By John Johnson
BassFan Senior Editor
It was fortuitous for Hank Cherry that he had a mechanical issue with his trolling motor on the official practice day for the Bassmaster Classic at Lake Guntersville.
After having the problem addressed by service technicians, he put his boat back in the water, with the first order of business to test the device. He traveled just a few hundred yards from the launch to the Brown's Creek causeway and caught a 5-pounder while putting the motor through its paces.
He proceeded to fish there throughout the derby, sans the company of fellow competitors, and won the 50th anniversary of the sport's most famous event with a three-day total of 65-05. A big portion of that came on day 1, when he caught a tournament-best 29-03 stringer (tied for third-heaviest in Classic history) to put nearly 8 pounds of separation between him and the rest of the 53-angler field.
His advantage was reduced to 4-12 after a 16-10 effort on day 2, but after a sluggish start to the final day he ended up boxing 19 1/2 pounds to win by 6-11 over runner-up Todd Auten. The victory, his first at the sport's top level for the 46-year-old from North Carolina, was worth $300,000, pushing his career earnings mark with B.A.S.S. and FLW combined past the $1 million mark.
"The biggest factors were just patience and not having anybody around me – knowing I didn't have to split those fish up," he said. "At this time of year that's one of the best-known places on the whole lake, but there was nobody there. Once I realized that, my confidence skyrocketed."
Following are some of the specifics of his program.
Been There Before
It wasn't the first time that Cherry had exploited that causeway. He used it to register a 17th-place finish in a Bassmaster Elite Series tournament in 2015 that Skeet Reese won.
That event took place a month later on the calendar, but experienced a similar weather pattern.
"The fish had been on beds and then a hard wind and cold came in," he said. "I didn't end up finding it until the end of the first day and I caught four for 19 pounds.
"Last year (when he finished 8th in the Elite Series event in June) I stayed in the upper part of the lake and I never ventured down that far."
The causeway is about three-quarters of a mile long with riprap along both sides. There's a shallower grassy area at one end, and it was there that he caught the bulk of his massive opening-day stringer as it surrendered a 7-02, a 6-pounder and a 5 3/4. He caught another 7-02 off the causeway.
The sweet spots along the causeway were places where large rocks had tumbled into the water, forming high spots.
"They could just sit there and ambush gizzard shad," he said.
Cherry exploited sections of the Brown's Creek causeway where large rocks had tumbled into the water, creating ambush points for bass that were eating shad.
On day 2, he pulled two of his weigh-in fish off the grass flat on a bladed jig, two off the causeway rocks with a jerkbait and one off a dock with a conventional jig. He made one late cull from a dock on the final day, but everything else came from the rocks.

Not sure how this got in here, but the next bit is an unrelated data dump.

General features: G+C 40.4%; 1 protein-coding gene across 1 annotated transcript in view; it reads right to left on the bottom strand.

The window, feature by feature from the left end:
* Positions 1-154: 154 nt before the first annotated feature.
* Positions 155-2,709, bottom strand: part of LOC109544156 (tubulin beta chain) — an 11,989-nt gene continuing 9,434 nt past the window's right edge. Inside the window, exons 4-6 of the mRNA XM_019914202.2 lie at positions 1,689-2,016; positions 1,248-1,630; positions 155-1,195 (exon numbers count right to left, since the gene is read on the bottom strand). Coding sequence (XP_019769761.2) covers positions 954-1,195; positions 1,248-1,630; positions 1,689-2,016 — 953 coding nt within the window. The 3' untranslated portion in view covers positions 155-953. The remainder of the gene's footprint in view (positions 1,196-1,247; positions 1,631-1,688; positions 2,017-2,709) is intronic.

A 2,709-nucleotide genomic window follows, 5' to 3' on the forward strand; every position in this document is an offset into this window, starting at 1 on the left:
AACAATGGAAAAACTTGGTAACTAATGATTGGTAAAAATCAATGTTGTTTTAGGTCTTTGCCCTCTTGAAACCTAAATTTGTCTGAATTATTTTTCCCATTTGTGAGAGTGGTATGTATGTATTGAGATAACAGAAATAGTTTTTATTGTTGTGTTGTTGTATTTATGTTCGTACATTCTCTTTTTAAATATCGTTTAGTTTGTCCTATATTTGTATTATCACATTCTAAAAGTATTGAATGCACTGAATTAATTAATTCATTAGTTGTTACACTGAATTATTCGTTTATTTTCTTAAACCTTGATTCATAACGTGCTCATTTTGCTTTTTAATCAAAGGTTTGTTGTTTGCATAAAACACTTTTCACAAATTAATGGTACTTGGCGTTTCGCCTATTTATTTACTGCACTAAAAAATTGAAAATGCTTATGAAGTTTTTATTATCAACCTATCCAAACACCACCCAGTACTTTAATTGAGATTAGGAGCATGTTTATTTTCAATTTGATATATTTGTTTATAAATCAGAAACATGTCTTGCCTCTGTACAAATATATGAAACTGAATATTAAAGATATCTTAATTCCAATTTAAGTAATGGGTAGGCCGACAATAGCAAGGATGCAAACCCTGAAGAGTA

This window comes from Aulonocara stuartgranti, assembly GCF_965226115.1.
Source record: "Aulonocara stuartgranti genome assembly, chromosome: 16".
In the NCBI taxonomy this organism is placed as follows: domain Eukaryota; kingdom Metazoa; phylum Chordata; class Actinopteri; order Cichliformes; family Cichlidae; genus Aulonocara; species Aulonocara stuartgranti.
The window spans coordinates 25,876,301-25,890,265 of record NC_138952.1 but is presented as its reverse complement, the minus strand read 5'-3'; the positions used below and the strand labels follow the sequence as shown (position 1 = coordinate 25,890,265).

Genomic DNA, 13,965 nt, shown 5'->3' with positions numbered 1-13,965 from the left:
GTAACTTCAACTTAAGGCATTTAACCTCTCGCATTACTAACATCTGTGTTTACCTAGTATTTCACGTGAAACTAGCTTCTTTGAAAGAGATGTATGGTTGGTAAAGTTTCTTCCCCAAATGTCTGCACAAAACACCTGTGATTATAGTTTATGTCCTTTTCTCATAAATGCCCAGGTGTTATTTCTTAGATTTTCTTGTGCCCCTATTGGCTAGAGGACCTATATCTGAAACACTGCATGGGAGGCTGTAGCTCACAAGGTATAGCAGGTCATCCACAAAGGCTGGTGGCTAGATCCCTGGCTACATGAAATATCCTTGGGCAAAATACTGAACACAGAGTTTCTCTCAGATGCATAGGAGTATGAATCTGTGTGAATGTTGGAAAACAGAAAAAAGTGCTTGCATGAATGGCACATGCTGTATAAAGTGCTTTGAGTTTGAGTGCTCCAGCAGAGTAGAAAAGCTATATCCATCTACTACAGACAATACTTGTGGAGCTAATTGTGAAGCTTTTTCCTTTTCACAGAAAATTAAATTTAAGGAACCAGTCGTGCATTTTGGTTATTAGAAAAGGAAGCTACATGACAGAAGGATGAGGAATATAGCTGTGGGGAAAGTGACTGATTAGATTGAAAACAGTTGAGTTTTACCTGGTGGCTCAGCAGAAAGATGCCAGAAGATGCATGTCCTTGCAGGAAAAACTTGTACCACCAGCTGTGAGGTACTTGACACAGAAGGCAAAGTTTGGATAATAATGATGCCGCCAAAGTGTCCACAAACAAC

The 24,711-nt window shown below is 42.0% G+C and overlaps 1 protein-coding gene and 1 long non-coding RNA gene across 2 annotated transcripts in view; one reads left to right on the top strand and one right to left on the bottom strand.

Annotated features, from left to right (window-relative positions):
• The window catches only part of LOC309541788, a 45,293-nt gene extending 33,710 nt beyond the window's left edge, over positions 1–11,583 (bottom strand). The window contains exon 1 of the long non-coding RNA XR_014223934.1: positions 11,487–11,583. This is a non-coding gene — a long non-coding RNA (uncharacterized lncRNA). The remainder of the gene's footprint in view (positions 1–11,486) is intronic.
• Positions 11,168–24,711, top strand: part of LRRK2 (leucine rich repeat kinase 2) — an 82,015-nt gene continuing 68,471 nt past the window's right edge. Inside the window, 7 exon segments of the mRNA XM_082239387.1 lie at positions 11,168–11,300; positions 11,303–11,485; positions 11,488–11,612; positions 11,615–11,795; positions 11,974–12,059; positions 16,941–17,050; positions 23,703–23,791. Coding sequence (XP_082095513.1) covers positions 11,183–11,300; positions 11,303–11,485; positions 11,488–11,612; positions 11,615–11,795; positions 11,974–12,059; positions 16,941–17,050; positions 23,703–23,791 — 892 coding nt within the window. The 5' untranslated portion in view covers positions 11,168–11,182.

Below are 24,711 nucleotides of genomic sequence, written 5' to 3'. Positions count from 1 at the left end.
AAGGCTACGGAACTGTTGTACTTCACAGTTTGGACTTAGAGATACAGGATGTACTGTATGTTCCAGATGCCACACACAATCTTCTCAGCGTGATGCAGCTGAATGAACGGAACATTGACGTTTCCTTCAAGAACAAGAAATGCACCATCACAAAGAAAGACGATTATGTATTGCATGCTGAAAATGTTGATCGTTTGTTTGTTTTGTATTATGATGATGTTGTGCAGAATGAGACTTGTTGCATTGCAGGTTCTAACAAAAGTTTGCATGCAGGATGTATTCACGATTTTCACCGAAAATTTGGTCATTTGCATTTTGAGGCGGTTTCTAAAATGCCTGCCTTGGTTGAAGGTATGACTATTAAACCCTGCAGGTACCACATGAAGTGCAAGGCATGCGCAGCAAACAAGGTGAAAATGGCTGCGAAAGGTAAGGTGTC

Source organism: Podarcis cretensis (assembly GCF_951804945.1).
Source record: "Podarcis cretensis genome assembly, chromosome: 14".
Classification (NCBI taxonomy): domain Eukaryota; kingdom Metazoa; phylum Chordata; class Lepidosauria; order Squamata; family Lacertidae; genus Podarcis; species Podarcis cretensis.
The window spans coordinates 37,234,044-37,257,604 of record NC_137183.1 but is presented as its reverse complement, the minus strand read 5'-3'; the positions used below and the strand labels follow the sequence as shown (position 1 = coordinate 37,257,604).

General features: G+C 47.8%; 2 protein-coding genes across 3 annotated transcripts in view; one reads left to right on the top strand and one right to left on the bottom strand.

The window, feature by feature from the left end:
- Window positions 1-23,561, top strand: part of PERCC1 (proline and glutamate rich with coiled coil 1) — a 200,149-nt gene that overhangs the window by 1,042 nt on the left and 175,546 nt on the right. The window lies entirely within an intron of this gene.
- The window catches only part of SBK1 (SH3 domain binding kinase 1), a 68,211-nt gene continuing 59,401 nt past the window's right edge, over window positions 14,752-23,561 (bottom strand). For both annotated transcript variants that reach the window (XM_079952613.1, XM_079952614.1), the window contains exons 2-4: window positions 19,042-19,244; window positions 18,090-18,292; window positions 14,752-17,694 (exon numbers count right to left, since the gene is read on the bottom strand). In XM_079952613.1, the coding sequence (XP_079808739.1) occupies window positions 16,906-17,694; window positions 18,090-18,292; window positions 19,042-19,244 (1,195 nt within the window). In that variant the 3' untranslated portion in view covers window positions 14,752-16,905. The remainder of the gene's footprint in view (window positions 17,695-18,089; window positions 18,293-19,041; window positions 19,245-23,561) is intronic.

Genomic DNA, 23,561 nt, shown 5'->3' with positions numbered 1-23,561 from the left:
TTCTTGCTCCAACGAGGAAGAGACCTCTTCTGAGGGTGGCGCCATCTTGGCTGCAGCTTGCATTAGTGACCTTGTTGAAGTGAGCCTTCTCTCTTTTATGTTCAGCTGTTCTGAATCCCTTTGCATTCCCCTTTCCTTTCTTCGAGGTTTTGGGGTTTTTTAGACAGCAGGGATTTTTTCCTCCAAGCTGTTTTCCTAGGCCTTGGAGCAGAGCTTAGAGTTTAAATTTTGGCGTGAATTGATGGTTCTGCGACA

He went the first two hours of day 3 without a bite and temporarily surrendered his lead as contenders who loaded up early and jockeyed in and out of the top slot in the standings. He reestablished command, however, with a flurry of catches between 9 and 10 o'clock, with one of those a 5-pounder.
He sealed the deal when he caught one that weighed nearly 6 pounds shortly past noon.
"My cameraman was doing the weights and he had me down for like 16-10 or 17-05," he said. "I kept thinking that it was still too close. At 2:10 I got rid of a 2-pounder with the cull off the dock that got me another pound, and after that I felt pretty good."
He said he had quite a few spectators in his area, but none of them were fishing.
"One guy tried to, but he was promptly addressed by some locals that he needed to move on."
> Cherry said his cadence with the jerkbait in the still-chilly water was painstakingly slow, with long pauses between the double pops. "People ask me how I can (work) a jerkbait so slow, but I just try to think of the right rhythm in my head for that situation. You'll eventually get one to react."
> He was heavily dependent on his Garmin electronics. "With LiveScope, I could actually follow the herds of gizzard shad and I could tell when I would see a fish if it was going to bite or not. There were several key fish that I caught that I saw coming to get the bait because it’s happening right there in live action. If you do not have Garmin LiveScope, you are definitely missing out."
Winning Gear Notes
> Jerkbait gear: 6'10" medium-light Abu Garcia Veracity rod, Abu Garcia Revo STX casting reel (7.3:1 ratio), 15-pound Berkley Trilene 100% Fluorocarbon line, Megabass Ito Vision 110+1 (GP stain reaction OB).
> Bladed jig gear: 7'4" medium-heavy moderate Abu Garcia Veracity rod, same reel, 20-pound Berkley Trilene 100% Fluorocarbon, 1/2-ounce Z-Man/Evergreen ChatterBait Jackhammer (red/green-pumpkin), various grub trailers of the same color.
> Conventional jig gear: 7'6" medium-heavy Abu Garcia Fantasista Premier rod, Abu Garcia Revo EXD casting reel (8:1 ratio), 20-pound Berkley Trilene 100% Fluorocarbon, Picasso Dock Rocket Hank Cherry Jig (green-pumpkin/orange), Berkley PowerBait MaxScent Chunk trailer (green-pumpkin with tips of tails dyed chartreuse).